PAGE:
A coalition of national and Alaskan environmental organizations today filed suit in federal district court against Interior Secretary Bruce Babbitt to challenge the imminent leasing of more than four million acres of federal land in northwestern Alaska for oil and gas development. The Interior Department released a final environmental impact statement in August with a "preferred alternative" that would make available for leasing a portion of the National Petroleum Reserve-Alaska (NPR-A), a vast, unspoiled wild area in America's Arctic that is home to an astounding variety of wildlife.
Plaintiffs in the lawsuit are The Wilderness Society, Natural Resources Defense Council, Sierra Club, Defenders of Wildlife, Greenpeace, Alaska Wilderness League, Alaska Center for the Environment, and the Northern Alaska Environmental Center. These groups are jointly represented by attorneys from Trustees for Alaska, Earthjustice Legal Defense Fund and Natural Resources Defense Council.
Leasing opponents cite several arguments in support of their position:
· The NPR-A is an ecologically rich wild area that provides essential wildlife habitat for a variety of species, including large caribou herds, polar bears, brown bears, wolves, moose and muskoxen. It also provides critical nesting and molting habitat for numerous species of geese and is summer home to millions of migratory birds. In addition, many Native Alaskans depend on caribou, geese, and other species from the area in question for their subsistence needs.
· No adequate assessment of the likely impacts of oil and gas development on the NPR-A's resources has been completed, nor has an adequate cumulative assessment been conducted on the impacts of oil exploration, development and drilling activities throughout the region.
· None of the alternatives proposed by the Department provides permanent or even adequate protection for the unique resources and values of Teshekpuk Lake and the Colville River, designated by the Secretary in 1977 as Special Areas warranting "maximum protection." Several other areas in the NPR-A are still being studied, each of which may also exhibit values sufficient to warrant designation as Special Areas and some form of permanent protection. Leasing should not proceed without appropriate permanent protection in place.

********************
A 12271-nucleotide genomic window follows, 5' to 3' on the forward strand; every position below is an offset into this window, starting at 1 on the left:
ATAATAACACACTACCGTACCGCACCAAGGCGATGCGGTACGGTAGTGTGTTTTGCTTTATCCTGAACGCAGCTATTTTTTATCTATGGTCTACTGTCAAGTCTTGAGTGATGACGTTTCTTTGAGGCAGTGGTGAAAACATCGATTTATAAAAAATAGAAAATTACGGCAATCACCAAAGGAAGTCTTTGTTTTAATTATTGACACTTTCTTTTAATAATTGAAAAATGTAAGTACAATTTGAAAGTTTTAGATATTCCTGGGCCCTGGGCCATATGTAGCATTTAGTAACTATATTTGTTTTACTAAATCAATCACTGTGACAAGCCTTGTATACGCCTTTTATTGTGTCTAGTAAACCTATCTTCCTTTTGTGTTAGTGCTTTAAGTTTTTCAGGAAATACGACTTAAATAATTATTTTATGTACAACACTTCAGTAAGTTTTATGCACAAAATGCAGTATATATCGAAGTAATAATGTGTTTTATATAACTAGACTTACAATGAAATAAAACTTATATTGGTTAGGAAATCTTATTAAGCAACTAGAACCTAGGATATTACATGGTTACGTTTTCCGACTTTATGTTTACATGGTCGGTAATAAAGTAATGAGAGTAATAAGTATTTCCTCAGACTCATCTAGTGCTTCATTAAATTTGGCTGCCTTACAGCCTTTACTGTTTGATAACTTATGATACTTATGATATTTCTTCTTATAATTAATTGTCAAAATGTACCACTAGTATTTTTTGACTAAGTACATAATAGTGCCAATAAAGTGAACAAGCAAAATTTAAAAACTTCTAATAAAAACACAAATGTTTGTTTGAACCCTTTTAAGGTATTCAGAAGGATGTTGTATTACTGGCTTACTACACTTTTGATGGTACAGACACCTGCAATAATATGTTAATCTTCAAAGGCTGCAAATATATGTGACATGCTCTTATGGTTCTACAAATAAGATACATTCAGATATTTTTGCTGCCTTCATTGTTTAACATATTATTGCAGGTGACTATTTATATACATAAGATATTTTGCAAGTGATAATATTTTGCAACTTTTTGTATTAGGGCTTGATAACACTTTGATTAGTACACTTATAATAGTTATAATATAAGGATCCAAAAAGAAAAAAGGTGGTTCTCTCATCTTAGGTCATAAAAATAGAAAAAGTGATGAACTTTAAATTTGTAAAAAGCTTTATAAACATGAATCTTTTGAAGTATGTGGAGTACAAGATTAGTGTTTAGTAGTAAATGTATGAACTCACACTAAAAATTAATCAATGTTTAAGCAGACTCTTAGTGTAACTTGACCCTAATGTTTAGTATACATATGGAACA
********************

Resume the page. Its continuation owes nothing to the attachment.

· The NPR-A was set aside for use in times of national need. Oil prices have reached record lows and supplies are abundant. The Secretary has not demonstrated a need to tap into the nation's oil reserves. Ravaging the Arctic for oil when there is no need and without a national energy policy in place is both short-sighted and wrong.
Eric Jorgensen, attorney with Earthjustice Legal Defense Fund, summed it up: "This area is a tremendous wildlife and wilderness resource for the American people. We should not rush to issue oil leases until we can ensure its unique values are protected.
Detailed background information is obtainable by fax from Brian Smith, Earthjustice Legal Defense Fund: call 415-627-6700 or on the Internet at http://aurora.ak.blm.gov/npra/
Eric Jorgensen, Earthjustice,(907) 586-2751
Mike Frank, Trustees for Alaska, (907) 276-4244
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